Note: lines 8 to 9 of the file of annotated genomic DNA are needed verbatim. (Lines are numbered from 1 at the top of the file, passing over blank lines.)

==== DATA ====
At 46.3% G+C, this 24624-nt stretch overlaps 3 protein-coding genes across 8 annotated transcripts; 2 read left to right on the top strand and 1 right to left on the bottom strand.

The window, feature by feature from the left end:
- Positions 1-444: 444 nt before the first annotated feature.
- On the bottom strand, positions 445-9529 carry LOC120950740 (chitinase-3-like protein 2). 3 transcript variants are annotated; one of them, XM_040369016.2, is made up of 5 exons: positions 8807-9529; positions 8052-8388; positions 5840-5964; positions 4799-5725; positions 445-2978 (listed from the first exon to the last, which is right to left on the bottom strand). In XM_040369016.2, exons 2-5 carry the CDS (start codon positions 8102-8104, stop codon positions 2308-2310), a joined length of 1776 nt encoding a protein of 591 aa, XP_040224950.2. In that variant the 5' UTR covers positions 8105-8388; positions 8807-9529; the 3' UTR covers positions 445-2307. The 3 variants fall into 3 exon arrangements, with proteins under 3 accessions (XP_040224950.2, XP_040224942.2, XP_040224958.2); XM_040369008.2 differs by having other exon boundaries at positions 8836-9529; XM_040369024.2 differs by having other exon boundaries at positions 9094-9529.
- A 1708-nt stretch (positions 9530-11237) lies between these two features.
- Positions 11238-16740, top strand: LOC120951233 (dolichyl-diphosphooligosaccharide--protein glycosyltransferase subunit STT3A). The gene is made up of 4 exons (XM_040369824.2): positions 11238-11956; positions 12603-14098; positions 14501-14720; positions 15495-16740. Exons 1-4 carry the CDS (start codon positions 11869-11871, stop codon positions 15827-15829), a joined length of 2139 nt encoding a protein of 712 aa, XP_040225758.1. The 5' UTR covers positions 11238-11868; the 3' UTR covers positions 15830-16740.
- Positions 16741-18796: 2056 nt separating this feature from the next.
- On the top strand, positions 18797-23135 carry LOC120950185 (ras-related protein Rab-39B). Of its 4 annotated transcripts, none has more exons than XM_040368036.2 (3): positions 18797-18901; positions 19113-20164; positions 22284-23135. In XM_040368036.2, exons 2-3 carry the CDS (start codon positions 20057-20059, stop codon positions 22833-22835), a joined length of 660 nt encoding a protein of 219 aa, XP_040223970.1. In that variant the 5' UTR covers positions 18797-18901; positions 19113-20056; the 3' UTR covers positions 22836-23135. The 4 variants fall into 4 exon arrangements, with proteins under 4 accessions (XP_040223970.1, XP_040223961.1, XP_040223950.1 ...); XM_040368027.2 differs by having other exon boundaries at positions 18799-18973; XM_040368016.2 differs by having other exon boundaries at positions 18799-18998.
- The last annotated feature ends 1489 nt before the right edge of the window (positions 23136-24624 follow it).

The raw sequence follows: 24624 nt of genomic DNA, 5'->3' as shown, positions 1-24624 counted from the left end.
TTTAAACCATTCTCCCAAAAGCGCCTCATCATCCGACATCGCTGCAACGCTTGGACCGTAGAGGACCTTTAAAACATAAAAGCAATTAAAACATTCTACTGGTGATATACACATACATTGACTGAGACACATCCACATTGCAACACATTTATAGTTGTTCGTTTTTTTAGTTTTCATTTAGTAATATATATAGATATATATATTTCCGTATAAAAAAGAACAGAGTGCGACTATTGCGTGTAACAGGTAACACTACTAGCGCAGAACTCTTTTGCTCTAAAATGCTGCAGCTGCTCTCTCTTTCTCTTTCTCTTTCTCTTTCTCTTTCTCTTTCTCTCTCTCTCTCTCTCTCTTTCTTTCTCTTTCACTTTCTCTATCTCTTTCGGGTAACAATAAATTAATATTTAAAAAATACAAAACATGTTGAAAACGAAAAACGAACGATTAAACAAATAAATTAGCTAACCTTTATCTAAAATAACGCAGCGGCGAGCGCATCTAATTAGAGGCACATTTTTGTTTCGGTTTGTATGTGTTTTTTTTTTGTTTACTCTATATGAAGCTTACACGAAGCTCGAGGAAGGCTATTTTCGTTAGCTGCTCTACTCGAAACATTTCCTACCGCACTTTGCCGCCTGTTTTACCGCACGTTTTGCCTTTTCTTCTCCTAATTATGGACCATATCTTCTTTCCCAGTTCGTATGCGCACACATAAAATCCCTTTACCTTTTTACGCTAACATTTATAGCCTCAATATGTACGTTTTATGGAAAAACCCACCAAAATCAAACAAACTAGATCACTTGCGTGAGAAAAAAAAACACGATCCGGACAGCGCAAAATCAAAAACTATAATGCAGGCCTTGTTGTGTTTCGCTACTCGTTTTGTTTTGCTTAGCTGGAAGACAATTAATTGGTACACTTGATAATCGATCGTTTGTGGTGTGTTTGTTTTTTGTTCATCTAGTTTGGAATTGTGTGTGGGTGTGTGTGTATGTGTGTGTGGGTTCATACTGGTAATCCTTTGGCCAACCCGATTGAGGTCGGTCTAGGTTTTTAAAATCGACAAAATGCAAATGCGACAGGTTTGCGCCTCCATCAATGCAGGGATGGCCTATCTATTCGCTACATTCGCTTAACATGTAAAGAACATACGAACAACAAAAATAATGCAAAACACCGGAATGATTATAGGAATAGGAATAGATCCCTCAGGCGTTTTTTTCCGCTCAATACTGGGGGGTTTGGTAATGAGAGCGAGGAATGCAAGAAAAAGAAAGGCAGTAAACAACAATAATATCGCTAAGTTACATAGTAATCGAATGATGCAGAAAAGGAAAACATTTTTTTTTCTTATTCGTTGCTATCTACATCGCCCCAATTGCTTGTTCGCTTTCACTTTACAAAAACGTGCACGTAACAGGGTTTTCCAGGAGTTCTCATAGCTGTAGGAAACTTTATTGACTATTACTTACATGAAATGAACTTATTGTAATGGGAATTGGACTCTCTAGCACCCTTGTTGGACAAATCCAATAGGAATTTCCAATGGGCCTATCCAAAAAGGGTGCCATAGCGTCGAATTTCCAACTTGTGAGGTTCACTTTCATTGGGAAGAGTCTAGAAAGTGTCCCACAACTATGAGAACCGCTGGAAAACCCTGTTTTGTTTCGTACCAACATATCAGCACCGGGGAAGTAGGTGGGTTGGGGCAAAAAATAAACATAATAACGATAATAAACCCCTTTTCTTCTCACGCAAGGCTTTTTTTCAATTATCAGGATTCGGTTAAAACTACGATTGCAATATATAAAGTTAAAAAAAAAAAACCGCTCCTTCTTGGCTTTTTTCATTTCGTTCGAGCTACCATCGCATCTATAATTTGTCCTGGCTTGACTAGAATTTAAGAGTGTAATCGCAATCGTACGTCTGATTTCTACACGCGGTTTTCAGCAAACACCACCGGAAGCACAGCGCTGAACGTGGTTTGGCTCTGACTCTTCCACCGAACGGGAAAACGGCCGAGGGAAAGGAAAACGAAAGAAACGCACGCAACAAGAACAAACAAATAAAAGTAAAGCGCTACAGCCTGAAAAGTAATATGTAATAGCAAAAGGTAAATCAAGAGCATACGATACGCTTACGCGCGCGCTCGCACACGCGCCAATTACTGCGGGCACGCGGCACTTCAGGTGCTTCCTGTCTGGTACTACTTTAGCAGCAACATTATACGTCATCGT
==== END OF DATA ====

- On the top strand, positions 18797-23135 carry LOC120950185 (ras-related protein Rab-39B). Of its 4 annotated transcripts, none has more exons than XM_040368036.2 (3): positions 18797-18901; positions 19113-20164; positions 22284-23135. In XM_040368036.2, exons 2-3 carry the CDS (start codon positions 20057-20059, stop codon positions 22833-22835), a joined length of 660 nt encoding a protein of 219 aa, XP_040223970.1. In that variant the 5' UTR covers positions 18797-18901; positions 19113-20056; the 3' UTR covers positions 22836-23135. The 4 variants fall into 4 exon arrangements, with proteins under 4 accessions (XP_040223970.1, XP_040223961.1, XP_040223950.1 ...); XM_040368027.2 differs by having other exon boundaries at positions 18799-18973; XM_040368016.2 differs by having other exon boundaries at positions 18799-18998.
- The last annotated feature ends 1489 nt before the right edge of the window (positions 23136-24624 follow it).